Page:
Dr Love is back: After more than a decade in cold storage, Dr Yu Wei Siang is reprising his larger-than-life "sex guru" persona.
With his signature glasses perched on his forehead, Dr Love became known through the early 2000s baby-making TV shows such as Love Airways and Dr Love's Super Baby Making Show, and a weekly radio programme called Sex In The Air.
This time, he is helping Chinese couples, instead of Singaporeans, to regain their mojo.
The serial entrepreneur, who once ran an ice cream parlour in Singapore and offered a subscription service that would text women updates about their menstrual cycle and estimated ovulation dates, has spent the past decade building up his medical firm, Borderless Healthcare Group.
"We are getting into the Dr Love spirit again," he said. "It took 10 years but things have come full circle: (it's) back to the egg and sperm."
The 48-year-old graduated as one of the top students of his cohort at Monash Medical School in 1995. He completed his surgical residency in Singapore, but shocked his peers when he decided not to practise medicine. In 2002, he successfully launched an SMS service that anonymously provided teens with sex tips, and the Dr Love persona was born.
The new Chinese-language show, titled Fertility UFO Show, is set against a backdrop of aliens from outer space coming to Earth in a bid to understand why human birth rates are falling.
While the first episode is about practical tips to improve the odds of successful conception (whether through natural birth or artificial insemination), later episodes will see the series become a "fertility travel show" that explores fertility treatments and options in different countries, he said.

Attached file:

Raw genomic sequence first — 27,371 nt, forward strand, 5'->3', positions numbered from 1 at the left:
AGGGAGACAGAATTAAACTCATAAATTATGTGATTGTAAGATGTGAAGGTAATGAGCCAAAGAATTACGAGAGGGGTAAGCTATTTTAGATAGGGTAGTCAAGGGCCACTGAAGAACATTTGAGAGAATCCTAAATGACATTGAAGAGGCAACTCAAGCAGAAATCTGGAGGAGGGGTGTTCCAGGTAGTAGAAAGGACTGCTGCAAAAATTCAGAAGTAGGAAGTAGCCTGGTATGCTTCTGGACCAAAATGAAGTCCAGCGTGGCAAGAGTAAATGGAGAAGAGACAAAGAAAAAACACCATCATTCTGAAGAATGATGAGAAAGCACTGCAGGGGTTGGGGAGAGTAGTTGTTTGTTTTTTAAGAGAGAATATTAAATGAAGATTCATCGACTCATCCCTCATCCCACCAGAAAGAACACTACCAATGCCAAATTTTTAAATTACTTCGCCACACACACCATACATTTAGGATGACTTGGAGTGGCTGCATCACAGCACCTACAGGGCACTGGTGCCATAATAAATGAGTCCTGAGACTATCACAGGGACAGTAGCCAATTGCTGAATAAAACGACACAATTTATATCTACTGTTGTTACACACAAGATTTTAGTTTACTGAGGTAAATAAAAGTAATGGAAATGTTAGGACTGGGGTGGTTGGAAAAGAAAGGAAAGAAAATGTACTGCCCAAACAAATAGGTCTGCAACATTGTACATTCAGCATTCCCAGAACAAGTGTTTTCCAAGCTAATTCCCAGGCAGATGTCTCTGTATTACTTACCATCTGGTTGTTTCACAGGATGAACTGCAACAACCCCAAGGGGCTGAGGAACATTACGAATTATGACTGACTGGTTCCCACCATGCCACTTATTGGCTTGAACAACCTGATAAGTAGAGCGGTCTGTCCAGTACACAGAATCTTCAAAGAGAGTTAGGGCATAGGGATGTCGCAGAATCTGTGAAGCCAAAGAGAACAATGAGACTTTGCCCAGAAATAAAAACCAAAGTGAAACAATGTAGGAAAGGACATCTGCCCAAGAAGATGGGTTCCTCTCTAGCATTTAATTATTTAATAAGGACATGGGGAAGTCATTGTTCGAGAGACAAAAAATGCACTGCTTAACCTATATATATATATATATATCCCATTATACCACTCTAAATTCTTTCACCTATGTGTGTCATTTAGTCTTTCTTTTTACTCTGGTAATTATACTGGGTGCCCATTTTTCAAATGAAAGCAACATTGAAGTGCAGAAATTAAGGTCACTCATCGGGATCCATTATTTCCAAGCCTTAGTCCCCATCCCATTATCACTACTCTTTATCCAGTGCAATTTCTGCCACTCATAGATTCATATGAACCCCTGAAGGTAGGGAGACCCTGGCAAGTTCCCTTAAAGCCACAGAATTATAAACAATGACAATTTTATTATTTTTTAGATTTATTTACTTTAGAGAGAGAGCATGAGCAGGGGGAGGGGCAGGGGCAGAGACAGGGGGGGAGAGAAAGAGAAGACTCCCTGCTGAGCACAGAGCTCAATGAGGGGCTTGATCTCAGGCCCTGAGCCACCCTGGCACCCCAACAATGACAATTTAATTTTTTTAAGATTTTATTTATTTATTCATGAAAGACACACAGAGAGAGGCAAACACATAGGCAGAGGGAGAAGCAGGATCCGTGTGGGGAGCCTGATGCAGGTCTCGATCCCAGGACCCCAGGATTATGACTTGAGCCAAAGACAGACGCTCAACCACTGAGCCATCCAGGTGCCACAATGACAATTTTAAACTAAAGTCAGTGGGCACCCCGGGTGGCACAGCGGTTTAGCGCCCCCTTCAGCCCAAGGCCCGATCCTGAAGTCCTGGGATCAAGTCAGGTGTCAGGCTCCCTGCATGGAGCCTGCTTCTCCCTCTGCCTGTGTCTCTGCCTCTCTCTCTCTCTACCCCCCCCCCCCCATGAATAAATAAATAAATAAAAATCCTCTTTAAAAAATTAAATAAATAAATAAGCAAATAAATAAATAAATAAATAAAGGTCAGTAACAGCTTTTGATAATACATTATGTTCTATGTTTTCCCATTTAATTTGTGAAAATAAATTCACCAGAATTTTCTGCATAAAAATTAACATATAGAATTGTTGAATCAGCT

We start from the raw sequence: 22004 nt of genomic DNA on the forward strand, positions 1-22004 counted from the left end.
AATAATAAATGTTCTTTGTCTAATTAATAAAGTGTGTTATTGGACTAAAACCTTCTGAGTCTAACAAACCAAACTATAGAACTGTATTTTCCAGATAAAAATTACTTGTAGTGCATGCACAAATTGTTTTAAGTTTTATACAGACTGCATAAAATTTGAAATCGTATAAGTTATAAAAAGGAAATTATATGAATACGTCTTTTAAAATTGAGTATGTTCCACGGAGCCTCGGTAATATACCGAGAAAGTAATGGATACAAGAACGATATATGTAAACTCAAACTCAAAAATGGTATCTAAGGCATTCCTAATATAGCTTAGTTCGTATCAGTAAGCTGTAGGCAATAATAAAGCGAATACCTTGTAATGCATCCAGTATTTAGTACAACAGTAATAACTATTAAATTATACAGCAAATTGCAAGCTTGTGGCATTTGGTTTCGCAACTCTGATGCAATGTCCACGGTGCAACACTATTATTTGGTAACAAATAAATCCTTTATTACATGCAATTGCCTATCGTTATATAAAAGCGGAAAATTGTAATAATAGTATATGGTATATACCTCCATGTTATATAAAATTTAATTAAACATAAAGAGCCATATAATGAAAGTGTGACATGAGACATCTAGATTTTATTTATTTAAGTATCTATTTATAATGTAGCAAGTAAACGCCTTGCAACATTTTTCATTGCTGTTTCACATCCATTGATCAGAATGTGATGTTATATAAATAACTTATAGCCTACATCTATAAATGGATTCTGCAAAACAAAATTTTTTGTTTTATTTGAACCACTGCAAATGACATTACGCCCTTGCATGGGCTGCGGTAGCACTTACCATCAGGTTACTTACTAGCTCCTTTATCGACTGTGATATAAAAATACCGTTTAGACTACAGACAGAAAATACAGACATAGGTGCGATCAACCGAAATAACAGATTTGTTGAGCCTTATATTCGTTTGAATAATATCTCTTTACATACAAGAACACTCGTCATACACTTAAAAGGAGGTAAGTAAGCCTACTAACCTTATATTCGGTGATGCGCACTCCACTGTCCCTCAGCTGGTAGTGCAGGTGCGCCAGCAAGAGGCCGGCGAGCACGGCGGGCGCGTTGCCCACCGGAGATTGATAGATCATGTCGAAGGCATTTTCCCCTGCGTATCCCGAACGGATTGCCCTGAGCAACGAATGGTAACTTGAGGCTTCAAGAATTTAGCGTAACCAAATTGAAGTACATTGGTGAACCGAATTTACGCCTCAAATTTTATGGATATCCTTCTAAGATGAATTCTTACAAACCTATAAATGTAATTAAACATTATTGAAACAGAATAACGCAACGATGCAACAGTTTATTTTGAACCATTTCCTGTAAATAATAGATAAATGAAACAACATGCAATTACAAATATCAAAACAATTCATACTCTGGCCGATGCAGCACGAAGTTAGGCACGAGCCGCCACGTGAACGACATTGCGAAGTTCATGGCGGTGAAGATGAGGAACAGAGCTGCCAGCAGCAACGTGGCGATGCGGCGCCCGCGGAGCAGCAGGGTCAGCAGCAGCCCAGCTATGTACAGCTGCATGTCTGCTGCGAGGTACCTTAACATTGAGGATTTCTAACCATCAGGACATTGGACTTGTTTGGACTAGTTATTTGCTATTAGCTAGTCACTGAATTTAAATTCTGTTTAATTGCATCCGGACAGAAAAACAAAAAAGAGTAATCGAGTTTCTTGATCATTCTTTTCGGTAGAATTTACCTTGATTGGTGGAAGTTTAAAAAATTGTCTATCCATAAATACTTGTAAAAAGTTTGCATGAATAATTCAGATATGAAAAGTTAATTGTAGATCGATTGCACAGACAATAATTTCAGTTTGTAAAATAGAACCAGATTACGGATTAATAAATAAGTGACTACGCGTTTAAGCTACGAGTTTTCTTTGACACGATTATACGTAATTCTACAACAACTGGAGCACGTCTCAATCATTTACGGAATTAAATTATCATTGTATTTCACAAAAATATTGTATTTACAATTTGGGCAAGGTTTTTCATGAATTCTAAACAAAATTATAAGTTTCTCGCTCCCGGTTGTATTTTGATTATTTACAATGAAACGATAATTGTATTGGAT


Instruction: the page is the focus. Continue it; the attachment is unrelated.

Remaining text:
This includes a nascent "egg-sharing economy" forming in Hong Kong because of the rise of social egg-freezing, Russia as a surrogacy hub, and sex selection in the US.
Come June, Dr Wei said, he intends to start filming a new baby-making reality show, where 10 couples from around the world will compete to see who successfully becomes pregnant.
Contestants will be ensconced in remote island and forest resorts, and given a budget to build their ideal love nest. "A week before ovulation, they will be given points to buy, say, five dozen oysters, aphrodisiacs..." he said.
"Then for the next five days, they will have their intimacy in the nest they've built, and we'll use drones to deliver supplies to them."
And this is just the start: he envisions a future of cartoons and WeChat stickers based on animated chromosome characters he has created.
"We have a grand plan, so there's no need to milk money immediately from what we do or make it too commercial," he said.
Lim Yan Liang